Ladies from all corners of the world dressed in a rainbow of colors of their national dress to create the most diverse modeling catwalk you’ve ever seen. On Wednesday morning, I walked with these women (and two gentlemen) down the “catwalk” at the Women for Water Partnership (WfWP) “Presenting New Thinking New Challenges” session of the World Water Forum. The room was packed with both genders and people from around the world, which was exciting. WfWP is a strategic “alliance of local, national and international women’s organizations and networks, active in the areas of sustainable development, water & sanitation, poverty, and gender”, chaired by Alice M. Bouman-Dentener. My University of Pennsylvania Master of Environmental Studies colleagues work with WfWP Communications and Advocacy Chair Kusum Athukorala on Penn’s new journal on women and water issues, wH2O.
Businesses must be actively involved in the management of water resources. Businesses depend on quality and reliable supplies of water for direct and indirect uses including drinking, agricultural production, energy production, transportation, cleaning, resource extraction, processing, and so on. Many businesses use a significant amount of water in comparison to other users, so it is vital that they properly manage water resources in order to ensure the future supply. However, there currently is no standard framework for planning, classifying, and documenting the water stewardship efforts by businesses. It is in the interest of businesses to invest in sustainable water use because water scarcity affects the ability to produce and transport goods, which affects investments and business risk. The Alliance for Water Stewardship, formed in 2008 by a variety of organizations including World Wildlife Fund and The Nature Conservancy, is in the process of creating an International Water Stewardship Standard. This proposed standard was presented at the session titled “Corporate Water Stewardship: Moving Toward Verifiable Sustainable Water Management” at the World Water Forum 6. This standard focuses on the industrial site, watershed, and supply chain. It will certify specific industrial sites on their water stewardship at three levels – Certified, Gold Certified, and Platinum Certified. The session was led by Alexis Morgan, the Global Water Roundtable Coordinator on behalf of WWF, and the panel including Karen Golmer from Sealed Air, Romit Sen from the Federation of Indian Chambers of Commerce and Industry(FICCI), Geoff Townsend from Nalco, and Jason Morrison from UN CEO Water Mandate.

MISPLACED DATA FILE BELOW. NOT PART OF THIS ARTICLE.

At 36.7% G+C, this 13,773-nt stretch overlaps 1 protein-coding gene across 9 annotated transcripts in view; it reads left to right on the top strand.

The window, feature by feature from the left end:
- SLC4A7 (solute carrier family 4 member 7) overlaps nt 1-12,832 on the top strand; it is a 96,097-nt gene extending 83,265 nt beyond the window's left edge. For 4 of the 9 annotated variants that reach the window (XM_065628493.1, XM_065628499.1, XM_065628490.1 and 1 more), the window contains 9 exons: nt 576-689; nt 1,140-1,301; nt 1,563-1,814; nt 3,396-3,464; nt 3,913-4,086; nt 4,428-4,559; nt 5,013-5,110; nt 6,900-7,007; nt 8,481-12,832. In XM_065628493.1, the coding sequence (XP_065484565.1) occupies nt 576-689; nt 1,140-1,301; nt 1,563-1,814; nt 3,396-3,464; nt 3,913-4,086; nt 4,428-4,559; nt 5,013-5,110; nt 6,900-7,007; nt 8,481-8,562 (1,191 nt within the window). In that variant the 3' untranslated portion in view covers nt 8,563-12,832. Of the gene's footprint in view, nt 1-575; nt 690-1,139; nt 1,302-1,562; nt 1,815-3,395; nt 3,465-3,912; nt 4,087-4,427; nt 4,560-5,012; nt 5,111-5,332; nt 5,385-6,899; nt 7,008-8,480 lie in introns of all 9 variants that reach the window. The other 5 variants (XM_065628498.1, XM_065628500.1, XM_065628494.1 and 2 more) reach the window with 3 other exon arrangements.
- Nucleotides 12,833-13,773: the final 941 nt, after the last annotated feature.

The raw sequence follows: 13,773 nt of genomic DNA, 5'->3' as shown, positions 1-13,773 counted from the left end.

Current Business Practices
Although the relationship between water and the success of businesses may not initially be obvious, many businesses acknowledge the relevance of sustainable water supply. Romit Sen of the Federation of Indian Chambers of Commerce and Industry shared the results of a survey that found 60% of businesses reported being impacted by water availability today and 78% of businesses reported expecting to be impacted by water availability in the future.
Have you ever heard about Game Theory, the Prisoner’s dilemma, or the Nash Equilibrium? Probably many of us, and –hopefully- the majority of the policy-makers around the world, studied this subject once. For me, the principle taught by this great subject is basically that if players of the game (namely policy-makers, CEOs, etc.) act in the interests of the group, they are better-off than if they acted in their interests alone (Nash equilibrium). But what happens if not all of those players act in the interests of the group? Then the ones who did, will presumably be worse-off than if they would’ve acted in their own interests.